September 06, 2020
Washington Post reporter Heather Long has a series of useful charts comparing the economy’s performance under Presidents Obama and Trump. Most of the discussion is quite good, but one item that raised my eyebrow was in the section on deficits, where it told readers:
“Many economists say the bulge in spending after the Great Recession and pandemic recession were necessary and unavoidable, but they fault Obama and Trump for not doing more to right the federal budget during the good economic years.”
I’m sure many economists do fault Obama and Trump for not having lower deficits, but many also feel that at least Obama, was too aggressive in reducing the deficit. The problem of an excessive budget deficit is that it creates too much demand in the labor market, leading to rapidly rising wages, which then leads to spiraling inflation. Alternatively, if the Fed raises rates to prevent excessive demand, then we would see high-interest rates, which would reduce investment and net exports.
Inflation remained low in the Obama years as did interest rates. There is no evidence that the economy was suffering the harmful effects predicted from excessive budget deficits. The fact that Trump was able to substantially increase the budget deficit with his tax cuts, and still not trigger any problem with inflation, suggests that the deficits were too low under Obama, not too high.
As a result of deficits that were too small, job growth and wage growth was less than it could have been. If Obama had run larger deficits, we would have seen lower unemployment and more rapid wage growth.
There is of course an issue of what the money is used for. If we had run larger deficits to fund child care or clean energy we would have lasting economic and social benefits. By contrast, the increase in the deficits due to the Trump tax cuts, which went disproportionately to the rich, will have little lasting benefit to the economy.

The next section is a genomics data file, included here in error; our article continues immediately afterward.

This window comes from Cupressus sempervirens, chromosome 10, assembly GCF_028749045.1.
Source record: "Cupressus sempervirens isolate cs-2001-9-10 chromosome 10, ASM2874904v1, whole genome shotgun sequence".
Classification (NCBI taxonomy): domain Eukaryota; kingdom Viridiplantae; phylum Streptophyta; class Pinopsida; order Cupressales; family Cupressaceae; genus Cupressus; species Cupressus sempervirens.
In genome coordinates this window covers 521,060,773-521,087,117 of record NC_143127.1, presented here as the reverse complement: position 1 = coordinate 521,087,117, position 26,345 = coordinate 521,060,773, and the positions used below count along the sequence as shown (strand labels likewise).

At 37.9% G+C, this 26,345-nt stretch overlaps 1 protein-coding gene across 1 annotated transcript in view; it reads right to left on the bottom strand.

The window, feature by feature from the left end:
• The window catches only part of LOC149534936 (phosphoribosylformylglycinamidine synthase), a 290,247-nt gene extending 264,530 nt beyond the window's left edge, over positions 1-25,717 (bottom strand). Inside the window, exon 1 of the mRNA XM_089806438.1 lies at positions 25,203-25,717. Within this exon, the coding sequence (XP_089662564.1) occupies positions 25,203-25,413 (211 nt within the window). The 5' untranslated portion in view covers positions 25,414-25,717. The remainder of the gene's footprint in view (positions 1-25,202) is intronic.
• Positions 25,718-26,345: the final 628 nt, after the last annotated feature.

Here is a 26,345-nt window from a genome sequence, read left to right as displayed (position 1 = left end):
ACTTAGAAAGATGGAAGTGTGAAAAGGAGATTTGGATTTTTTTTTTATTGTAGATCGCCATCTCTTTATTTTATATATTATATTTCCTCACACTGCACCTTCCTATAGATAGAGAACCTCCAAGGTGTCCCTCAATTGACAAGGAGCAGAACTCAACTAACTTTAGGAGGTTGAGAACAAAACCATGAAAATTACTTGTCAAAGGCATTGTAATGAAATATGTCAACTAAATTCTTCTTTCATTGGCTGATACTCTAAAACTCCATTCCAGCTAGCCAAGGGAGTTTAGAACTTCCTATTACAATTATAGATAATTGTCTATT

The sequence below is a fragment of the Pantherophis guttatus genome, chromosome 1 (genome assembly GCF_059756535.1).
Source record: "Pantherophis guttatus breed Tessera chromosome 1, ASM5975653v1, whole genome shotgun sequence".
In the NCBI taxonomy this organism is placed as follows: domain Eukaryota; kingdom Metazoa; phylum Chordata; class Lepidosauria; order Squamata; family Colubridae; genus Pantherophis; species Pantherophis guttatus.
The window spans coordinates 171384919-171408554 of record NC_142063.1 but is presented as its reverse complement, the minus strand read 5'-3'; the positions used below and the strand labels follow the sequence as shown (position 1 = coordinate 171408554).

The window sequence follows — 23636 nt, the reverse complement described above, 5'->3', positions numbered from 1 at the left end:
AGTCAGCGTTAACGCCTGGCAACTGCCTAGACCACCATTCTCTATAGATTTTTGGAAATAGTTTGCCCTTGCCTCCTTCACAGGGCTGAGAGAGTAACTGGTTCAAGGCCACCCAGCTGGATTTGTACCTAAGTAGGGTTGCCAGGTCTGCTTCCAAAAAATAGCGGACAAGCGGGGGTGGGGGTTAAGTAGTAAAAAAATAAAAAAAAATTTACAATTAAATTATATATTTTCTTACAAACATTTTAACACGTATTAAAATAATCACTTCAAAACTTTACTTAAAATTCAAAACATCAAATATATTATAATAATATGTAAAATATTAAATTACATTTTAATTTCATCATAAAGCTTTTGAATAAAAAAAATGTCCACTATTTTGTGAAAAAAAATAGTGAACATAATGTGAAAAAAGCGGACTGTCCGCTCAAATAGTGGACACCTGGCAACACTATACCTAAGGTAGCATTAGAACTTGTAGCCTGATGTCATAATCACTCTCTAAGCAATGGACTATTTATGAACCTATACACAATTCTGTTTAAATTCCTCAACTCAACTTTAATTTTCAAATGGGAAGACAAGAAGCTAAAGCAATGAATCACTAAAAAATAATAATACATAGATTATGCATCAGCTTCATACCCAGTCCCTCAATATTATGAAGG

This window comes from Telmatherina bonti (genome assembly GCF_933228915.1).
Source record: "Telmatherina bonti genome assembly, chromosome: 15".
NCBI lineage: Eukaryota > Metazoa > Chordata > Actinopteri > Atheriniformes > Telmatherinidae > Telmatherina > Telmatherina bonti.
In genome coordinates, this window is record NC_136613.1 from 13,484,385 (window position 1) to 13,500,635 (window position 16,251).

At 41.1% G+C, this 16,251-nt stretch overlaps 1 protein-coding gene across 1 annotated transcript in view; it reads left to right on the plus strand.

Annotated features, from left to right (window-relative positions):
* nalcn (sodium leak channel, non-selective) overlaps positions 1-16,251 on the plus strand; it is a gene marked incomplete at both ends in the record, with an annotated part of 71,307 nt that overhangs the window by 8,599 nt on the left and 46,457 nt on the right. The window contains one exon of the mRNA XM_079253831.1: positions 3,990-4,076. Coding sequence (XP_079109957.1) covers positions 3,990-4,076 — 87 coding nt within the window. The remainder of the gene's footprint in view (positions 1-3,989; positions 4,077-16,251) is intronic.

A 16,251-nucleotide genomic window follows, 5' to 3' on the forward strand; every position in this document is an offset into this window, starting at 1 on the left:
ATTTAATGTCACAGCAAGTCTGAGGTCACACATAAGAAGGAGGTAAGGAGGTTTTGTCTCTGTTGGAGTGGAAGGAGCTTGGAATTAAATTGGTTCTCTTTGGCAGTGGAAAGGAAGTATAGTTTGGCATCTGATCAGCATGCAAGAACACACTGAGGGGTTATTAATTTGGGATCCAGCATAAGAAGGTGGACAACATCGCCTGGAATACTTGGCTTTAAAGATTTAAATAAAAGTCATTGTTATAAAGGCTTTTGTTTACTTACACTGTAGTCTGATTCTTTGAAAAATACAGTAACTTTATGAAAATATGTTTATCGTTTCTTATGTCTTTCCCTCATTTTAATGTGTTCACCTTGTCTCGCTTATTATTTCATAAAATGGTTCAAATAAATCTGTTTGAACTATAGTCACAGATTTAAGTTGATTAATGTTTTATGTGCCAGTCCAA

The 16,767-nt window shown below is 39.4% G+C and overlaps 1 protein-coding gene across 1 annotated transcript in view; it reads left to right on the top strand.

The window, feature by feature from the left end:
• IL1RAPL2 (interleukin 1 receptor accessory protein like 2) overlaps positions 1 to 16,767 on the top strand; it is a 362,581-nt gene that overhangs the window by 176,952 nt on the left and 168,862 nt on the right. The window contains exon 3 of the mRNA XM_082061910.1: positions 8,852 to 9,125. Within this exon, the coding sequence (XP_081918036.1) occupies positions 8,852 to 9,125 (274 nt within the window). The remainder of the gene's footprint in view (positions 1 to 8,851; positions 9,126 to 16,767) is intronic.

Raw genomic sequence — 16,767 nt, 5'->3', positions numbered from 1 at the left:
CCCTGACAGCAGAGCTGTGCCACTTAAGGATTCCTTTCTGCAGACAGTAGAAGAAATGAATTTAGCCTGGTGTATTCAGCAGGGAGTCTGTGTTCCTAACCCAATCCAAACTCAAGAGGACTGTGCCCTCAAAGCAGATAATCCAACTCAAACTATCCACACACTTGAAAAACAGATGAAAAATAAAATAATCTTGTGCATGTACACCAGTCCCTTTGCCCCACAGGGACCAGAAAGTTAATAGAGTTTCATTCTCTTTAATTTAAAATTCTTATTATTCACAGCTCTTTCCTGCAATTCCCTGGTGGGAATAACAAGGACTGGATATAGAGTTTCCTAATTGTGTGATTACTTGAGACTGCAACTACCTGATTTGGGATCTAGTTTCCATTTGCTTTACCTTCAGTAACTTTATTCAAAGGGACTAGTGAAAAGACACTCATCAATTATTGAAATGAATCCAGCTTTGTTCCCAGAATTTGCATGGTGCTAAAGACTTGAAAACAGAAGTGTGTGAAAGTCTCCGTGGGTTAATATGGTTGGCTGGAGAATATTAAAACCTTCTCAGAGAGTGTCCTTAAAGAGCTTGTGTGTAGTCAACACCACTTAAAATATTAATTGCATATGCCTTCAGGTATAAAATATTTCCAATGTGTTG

It’s also worth mentioning that the pattern of wage growth is slightly different than indicated in the piece. It had been accelerating towards the end of Obama’s term, hitting 2.7 percent at the end of 2016. It slowed slightly in 2017 and then began to accelerate again in 2018, peaking at 3.5 percent in 2019. It then began to slow again and had fallen back to 3.0 percent just before the pandemic hit.
In short, there is not much of a story of wage growth being better under Trump than under Obama. The acceleration under Obama continued, albeit unevenly, into the Trump years until it was reversed in the half year prior to the impact of the pandemic.
Since inflation was lower in the last two years of the Obama administration than in the first three years of the Trump administration, real wages were actually rising more rapidly under Obama than under Trump.